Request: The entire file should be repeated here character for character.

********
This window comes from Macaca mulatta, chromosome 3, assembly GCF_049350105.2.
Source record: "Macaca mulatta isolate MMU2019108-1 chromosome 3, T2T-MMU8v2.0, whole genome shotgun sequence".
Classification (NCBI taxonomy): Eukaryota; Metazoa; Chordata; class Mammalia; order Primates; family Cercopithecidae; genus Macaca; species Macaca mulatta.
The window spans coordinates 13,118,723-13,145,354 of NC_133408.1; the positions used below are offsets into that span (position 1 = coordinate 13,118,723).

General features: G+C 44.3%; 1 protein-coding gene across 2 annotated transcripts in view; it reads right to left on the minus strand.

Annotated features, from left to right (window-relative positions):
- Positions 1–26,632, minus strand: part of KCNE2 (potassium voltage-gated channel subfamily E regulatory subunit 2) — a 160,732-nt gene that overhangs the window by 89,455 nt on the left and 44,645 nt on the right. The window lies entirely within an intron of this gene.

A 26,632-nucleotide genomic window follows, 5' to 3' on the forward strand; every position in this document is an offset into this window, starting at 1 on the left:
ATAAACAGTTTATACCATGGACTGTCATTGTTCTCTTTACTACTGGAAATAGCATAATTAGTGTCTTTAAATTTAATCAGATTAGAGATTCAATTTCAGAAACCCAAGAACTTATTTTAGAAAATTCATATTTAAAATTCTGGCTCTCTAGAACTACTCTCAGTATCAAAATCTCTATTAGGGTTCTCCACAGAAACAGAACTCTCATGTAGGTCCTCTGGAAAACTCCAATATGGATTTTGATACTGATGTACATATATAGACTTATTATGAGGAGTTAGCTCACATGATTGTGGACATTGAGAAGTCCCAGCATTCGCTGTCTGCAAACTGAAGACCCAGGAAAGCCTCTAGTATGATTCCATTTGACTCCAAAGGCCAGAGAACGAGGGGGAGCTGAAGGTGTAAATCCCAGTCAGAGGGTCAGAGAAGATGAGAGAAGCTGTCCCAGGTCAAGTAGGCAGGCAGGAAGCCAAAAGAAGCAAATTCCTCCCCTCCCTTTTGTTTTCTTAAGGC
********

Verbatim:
This window comes from Macaca mulatta, chromosome 3, assembly GCF_049350105.2.
Source record: "Macaca mulatta isolate MMU2019108-1 chromosome 3, T2T-MMU8v2.0, whole genome shotgun sequence".
Classification (NCBI taxonomy): Eukaryota; Metazoa; Chordata; class Mammalia; order Primates; family Cercopithecidae; genus Macaca; species Macaca mulatta.
The window spans coordinates 13,118,723-13,145,354 of NC_133408.1; the positions used below are offsets into that span (position 1 = coordinate 13,118,723).

General features: G+C 44.3%; 1 protein-coding gene across 2 annotated transcripts in view; it reads right to left on the minus strand.

Annotated features, from left to right (window-relative positions):
- Positions 1–26,632, minus strand: part of KCNE2 (potassium voltage-gated channel subfamily E regulatory subunit 2) — a 160,732-nt gene that overhangs the window by 89,455 nt on the left and 44,645 nt on the right. The window lies entirely within an intron of this gene.

A 26,632-nucleotide genomic window follows, 5' to 3' on the forward strand; every position in this document is an offset into this window, starting at 1 on the left:
ATAAACAGTTTATACCATGGACTGTCATTGTTCTCTTTACTACTGGAAATAGCATAATTAGTGTCTTTAAATTTAATCAGATTAGAGATTCAATTTCAGAAACCCAAGAACTTATTTTAGAAAATTCATATTTAAAATTCTGGCTCTCTAGAACTACTCTCAGTATCAAAATCTCTATTAGGGTTCTCCACAGAAACAGAACTCTCATGTAGGTCCTCTGGAAAACTCCAATATGGATTTTGATACTGATGTACATATATAGACTTATTATGAGGAGTTAGCTCACATGATTGTGGACATTGAGAAGTCCCAGCATTCGCTGTCTGCAAACTGAAGACCCAGGAAAGCCTCTAGTATGATTCCATTTGACTCCAAAGGCCAGAGAACGAGGGGGAGCTGAAGGTGTAAATCCCAGTCAGAGGGTCAGAGAAGATGAGAGAAGCTGTCCCAGGTCAAGTAGGCAGGCAGGAAGCCAAAAGAAGCAAATTCCTCCCCTCCCTTTTGTTTTCTTAAGGC